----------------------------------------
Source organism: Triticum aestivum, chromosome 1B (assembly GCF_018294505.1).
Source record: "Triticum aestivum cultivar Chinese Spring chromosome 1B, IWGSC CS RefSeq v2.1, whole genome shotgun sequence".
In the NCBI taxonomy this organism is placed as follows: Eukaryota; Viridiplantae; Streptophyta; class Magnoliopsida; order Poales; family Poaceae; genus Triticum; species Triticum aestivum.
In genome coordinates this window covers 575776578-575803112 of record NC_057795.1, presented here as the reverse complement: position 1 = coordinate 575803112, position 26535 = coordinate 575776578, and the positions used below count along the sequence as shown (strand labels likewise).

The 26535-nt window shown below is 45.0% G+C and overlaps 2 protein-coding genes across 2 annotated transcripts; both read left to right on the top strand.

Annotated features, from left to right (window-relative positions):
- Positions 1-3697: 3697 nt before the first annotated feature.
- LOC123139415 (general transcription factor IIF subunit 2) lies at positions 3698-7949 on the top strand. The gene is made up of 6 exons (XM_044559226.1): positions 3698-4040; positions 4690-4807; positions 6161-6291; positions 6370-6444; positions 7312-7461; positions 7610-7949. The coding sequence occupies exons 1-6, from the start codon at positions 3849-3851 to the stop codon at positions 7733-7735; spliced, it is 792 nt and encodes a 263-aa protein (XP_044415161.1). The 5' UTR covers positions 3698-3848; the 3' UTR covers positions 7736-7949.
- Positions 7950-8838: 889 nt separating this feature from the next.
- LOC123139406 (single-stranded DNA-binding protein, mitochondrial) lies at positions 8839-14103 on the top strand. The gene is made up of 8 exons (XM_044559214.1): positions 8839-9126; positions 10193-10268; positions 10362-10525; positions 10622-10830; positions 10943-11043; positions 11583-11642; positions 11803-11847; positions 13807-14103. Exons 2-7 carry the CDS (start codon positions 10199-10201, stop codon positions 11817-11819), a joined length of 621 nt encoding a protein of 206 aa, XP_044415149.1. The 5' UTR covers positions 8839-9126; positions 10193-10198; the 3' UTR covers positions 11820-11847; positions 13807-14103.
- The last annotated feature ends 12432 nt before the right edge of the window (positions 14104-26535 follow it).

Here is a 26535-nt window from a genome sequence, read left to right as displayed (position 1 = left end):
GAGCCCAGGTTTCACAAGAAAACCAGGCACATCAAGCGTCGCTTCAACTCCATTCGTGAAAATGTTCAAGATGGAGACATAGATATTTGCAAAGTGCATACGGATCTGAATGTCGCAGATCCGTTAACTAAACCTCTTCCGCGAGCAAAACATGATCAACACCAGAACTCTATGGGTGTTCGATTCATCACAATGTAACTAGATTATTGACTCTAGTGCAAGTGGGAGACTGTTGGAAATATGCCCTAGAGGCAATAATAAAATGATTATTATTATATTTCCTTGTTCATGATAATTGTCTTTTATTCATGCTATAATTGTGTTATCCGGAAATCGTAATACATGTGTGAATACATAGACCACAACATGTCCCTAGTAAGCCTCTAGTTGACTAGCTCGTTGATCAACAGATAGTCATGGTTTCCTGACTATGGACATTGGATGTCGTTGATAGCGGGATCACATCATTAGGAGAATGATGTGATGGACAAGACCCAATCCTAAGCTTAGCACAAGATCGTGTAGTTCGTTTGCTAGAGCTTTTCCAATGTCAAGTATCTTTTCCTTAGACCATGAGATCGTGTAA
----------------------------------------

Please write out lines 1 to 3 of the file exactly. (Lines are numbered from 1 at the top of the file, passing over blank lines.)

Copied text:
Source organism: Triticum aestivum, chromosome 1B (assembly GCF_018294505.1).
Source record: "Triticum aestivum cultivar Chinese Spring chromosome 1B, IWGSC CS RefSeq v2.1, whole genome shotgun sequence".
In the NCBI taxonomy this organism is placed as follows: Eukaryota; Viridiplantae; Streptophyta; class Magnoliopsida; order Poales; family Poaceae; genus Triticum; species Triticum aestivum.